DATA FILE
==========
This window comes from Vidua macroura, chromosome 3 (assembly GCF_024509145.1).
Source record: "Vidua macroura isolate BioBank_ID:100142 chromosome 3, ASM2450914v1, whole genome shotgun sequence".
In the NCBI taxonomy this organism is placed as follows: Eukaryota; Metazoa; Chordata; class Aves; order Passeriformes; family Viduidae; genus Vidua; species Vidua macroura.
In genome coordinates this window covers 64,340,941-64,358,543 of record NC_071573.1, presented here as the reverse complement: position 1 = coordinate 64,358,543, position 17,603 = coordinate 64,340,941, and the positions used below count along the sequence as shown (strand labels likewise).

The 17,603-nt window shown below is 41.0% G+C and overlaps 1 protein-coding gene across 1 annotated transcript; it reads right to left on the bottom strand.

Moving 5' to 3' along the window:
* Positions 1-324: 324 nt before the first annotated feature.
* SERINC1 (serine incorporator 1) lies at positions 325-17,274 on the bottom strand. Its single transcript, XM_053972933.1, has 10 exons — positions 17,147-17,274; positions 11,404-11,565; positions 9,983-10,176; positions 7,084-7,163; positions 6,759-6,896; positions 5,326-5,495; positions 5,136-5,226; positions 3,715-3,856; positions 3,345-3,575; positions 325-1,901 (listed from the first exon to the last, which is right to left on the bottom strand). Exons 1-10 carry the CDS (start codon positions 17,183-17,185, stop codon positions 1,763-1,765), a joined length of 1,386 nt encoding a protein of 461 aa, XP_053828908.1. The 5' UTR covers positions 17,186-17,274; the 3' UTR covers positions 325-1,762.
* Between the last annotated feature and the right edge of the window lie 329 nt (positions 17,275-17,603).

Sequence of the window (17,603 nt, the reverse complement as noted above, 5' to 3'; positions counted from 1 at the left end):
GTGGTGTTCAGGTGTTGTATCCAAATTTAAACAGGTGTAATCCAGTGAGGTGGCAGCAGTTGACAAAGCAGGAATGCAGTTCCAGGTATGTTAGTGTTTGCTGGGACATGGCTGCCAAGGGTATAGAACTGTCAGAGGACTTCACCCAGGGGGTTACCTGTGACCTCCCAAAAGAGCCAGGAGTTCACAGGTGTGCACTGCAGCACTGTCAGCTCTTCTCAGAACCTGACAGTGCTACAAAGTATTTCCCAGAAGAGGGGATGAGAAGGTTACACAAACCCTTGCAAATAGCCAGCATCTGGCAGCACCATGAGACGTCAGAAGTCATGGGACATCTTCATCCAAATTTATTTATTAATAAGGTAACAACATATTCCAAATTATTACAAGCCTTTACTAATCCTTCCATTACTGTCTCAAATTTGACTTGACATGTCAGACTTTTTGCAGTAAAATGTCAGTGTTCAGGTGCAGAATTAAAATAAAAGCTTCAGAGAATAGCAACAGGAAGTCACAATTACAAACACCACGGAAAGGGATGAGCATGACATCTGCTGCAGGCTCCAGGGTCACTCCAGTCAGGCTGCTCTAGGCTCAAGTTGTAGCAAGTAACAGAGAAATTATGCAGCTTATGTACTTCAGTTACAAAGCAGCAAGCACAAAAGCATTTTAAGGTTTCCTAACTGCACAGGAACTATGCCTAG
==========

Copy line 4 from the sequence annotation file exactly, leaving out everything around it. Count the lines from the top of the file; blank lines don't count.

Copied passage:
In genome coordinates this window covers 64,340,941-64,358,543 of record NC_071573.1, presented here as the reverse complement: position 1 = coordinate 64,358,543, position 17,603 = coordinate 64,340,941, and the positions used below count along the sequence as shown (strand labels likewise).